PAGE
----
No one knows what world market will perform best so spreading your investments world-wide is the best strategy.


Does investing worldwide work?

But does investing worldwide work? Isn’t it risky?

It works very well as a proven in a 2019 research paper by the investment firm Bridgewater Associates ($124.7 billion assets under management) called Geographic Diversification Can Be a Lifesaver, Yet Most Portfolios Are Highly Geographically Concentrated .

The following charts show the stock and bond market returns of various countries including an equal country weight portfolio.

Home bias 2

Source: Bridgewater Associates - Geographic Diversification Can Be a Lifesaver, Yet Most Portfolios Are Highly Geographically Concentrated

Red line = Equal weight portfolio

Dark Grey line = USA

Light Grey lines = Individual countries


The reason the equal weight portfolio (Red line) does so well because it has lower drawdowns. This gives you more consistent returns which lead to faster compounding of your money.

This following chart clearly shows the lower drawdowns of the world-wide equal weight portfolio (Red line):

 Home bias 3

Source: Bridgewater Associates - Geographic Diversification Can Be a Lifesaver, Yet Most Portfolios Are Highly Geographically Concentrated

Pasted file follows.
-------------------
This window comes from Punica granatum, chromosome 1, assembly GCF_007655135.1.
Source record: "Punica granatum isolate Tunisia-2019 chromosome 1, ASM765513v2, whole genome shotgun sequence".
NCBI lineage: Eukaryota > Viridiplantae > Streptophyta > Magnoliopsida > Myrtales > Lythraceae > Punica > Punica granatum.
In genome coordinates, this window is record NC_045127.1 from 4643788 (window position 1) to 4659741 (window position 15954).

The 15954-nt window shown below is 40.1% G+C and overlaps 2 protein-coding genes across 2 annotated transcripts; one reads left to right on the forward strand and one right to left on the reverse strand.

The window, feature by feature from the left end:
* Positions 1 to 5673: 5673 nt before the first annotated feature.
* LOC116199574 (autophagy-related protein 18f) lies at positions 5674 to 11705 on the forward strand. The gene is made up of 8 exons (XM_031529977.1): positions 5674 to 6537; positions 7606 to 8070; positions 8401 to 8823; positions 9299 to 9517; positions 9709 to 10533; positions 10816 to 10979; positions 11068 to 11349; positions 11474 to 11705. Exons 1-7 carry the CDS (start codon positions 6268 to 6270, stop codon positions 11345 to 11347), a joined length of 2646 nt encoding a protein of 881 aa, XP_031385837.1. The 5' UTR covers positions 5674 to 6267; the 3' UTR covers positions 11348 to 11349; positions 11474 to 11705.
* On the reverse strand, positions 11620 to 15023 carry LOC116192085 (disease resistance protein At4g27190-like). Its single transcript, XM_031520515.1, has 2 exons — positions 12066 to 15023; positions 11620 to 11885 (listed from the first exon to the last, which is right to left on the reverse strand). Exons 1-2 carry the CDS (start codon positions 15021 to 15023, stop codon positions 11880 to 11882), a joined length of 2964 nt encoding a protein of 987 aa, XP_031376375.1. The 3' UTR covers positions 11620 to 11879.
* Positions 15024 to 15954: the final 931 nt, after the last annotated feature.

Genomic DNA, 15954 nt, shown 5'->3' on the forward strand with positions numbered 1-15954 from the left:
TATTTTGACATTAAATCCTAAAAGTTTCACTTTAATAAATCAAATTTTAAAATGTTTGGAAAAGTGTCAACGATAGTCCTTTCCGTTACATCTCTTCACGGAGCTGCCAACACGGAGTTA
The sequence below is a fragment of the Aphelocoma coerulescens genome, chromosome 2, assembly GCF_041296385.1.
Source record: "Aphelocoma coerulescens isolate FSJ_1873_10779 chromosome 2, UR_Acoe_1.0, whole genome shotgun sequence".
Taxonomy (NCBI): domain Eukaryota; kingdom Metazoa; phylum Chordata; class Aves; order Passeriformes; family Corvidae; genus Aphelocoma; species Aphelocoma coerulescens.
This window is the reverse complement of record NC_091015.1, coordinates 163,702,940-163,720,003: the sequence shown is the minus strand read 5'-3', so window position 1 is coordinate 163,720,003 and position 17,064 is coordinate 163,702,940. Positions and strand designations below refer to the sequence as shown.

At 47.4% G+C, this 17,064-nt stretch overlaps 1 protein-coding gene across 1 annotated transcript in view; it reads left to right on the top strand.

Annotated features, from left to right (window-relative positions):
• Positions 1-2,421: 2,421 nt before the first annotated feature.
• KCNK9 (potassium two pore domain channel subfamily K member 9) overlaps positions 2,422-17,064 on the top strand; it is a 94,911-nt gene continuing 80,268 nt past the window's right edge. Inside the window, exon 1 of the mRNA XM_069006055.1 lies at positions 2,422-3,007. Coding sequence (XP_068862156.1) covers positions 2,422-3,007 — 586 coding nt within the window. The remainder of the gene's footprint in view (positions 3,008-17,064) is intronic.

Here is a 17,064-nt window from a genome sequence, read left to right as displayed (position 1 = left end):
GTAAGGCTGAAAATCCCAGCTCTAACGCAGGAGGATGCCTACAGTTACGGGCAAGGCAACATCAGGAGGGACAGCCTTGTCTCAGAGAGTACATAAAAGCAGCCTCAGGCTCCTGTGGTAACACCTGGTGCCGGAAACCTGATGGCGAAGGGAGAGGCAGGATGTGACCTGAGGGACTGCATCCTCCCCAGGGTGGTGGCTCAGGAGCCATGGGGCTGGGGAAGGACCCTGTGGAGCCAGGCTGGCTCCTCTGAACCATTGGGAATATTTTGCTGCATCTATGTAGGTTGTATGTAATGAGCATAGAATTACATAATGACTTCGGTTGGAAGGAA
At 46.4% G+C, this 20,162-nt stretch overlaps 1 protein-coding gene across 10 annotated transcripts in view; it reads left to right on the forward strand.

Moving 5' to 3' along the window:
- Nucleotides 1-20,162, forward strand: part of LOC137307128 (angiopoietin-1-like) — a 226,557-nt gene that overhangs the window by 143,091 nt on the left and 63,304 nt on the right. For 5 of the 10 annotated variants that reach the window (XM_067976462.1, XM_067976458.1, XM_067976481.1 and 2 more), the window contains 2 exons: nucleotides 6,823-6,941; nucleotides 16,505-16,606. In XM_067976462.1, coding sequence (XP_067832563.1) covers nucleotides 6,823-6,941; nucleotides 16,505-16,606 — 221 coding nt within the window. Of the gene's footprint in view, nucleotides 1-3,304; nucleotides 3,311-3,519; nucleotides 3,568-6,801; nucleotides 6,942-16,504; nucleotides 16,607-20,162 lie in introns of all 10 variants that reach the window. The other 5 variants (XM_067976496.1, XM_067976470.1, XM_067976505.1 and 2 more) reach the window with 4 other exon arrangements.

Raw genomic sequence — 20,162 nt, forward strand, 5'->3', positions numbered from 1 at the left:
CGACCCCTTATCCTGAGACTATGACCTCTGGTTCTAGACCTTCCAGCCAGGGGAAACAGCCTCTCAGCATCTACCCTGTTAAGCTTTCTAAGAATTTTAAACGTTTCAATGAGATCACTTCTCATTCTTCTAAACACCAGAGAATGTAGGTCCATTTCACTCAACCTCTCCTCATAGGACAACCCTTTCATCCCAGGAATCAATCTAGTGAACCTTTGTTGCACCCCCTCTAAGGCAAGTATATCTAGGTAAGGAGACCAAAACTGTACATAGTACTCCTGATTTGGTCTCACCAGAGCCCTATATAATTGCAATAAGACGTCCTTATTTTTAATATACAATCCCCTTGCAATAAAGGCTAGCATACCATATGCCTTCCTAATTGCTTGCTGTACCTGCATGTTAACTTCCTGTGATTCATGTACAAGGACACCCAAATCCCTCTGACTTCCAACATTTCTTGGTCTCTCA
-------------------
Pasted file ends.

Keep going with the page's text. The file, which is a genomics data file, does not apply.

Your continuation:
Red line = Equal weight portfolio

Dark Grey line = USA

Light Grey lines = Individual countries



Another research report

Here is a second research report that proves investing world-wide gives you higher returns.

It’s a research paper written by James Montier called Going global: value investing without boundaries and was published on 16 September 2008 when James was working for the French bank Societe Generale in London.


Does global value investing work?

James wrote the paper after he was asked if he has ever seen any research that proves that value investing works at the global level.

With the paper he wanted to prove his idea that an investor should be allowed to invest anywhere in the world where the most attractive investment opportunities can be found.


Great fund managers have shown it works

This is of course not a new idea as several great value investors such as Sir John Templeton and Jean-Marie Eveillard have shown that value investing works very well if done on a global basis.

As Sir John said:

It seems to be common sense that if you are going to search for these unusually good bargains, you wouldn’t just search in Canada.

If you search just in Canada, you will find some, or if you search just in the United States, you will find some. But why not search everywhere? That’s what we’ve been doing for forty years; we search anywhere in the world” (speaking in 1979).


The European evidence